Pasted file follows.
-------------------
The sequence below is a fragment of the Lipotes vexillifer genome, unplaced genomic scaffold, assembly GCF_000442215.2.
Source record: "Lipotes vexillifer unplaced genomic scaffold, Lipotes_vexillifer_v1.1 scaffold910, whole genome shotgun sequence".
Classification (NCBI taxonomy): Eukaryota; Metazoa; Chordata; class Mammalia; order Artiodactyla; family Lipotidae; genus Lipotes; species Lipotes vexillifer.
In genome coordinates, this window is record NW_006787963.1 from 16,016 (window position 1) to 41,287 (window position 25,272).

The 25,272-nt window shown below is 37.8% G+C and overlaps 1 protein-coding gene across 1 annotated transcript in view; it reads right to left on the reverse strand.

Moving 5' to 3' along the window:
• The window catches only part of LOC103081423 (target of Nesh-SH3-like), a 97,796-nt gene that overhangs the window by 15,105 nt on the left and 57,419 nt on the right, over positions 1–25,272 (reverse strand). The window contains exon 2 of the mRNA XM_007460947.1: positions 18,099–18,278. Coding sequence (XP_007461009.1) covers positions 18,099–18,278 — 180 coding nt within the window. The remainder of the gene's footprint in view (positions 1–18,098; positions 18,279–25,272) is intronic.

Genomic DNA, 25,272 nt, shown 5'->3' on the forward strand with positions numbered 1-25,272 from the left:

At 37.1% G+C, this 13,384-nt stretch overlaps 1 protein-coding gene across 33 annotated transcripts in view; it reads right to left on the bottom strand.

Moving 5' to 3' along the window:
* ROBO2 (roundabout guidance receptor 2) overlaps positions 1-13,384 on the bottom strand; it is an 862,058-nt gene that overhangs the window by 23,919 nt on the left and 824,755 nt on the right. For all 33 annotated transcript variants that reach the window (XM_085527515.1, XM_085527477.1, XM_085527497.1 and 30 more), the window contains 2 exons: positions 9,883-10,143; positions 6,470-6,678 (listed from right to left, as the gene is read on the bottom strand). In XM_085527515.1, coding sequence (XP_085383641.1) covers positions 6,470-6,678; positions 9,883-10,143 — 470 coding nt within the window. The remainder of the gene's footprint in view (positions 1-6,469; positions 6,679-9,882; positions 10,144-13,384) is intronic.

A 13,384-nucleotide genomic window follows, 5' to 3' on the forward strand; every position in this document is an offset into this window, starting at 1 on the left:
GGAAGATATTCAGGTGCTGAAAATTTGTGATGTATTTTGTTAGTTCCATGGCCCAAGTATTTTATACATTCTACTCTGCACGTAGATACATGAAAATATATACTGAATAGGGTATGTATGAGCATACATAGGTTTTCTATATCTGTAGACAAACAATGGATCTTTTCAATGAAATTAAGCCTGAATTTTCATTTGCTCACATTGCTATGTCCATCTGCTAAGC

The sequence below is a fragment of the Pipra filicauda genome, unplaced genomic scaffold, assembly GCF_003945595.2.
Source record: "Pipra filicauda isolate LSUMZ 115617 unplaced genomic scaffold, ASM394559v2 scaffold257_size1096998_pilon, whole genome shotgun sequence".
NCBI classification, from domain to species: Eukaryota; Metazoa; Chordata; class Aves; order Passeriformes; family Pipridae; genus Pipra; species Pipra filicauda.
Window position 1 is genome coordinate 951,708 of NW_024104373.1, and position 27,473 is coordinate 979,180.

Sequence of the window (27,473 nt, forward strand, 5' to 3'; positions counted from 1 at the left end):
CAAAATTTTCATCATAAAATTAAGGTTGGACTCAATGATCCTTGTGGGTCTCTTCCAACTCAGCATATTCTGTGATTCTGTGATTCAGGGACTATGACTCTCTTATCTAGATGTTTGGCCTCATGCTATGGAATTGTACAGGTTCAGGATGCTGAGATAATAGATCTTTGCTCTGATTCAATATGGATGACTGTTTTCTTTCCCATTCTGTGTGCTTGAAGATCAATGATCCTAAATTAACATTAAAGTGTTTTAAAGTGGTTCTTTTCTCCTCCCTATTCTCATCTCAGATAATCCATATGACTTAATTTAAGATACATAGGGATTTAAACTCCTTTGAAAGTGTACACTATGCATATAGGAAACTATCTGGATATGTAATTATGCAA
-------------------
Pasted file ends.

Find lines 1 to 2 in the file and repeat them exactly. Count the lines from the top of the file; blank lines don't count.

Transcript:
The sequence below is a fragment of the Lipotes vexillifer genome, unplaced genomic scaffold, assembly GCF_000442215.2.
Source record: "Lipotes vexillifer unplaced genomic scaffold, Lipotes_vexillifer_v1.1 scaffold910, whole genome shotgun sequence".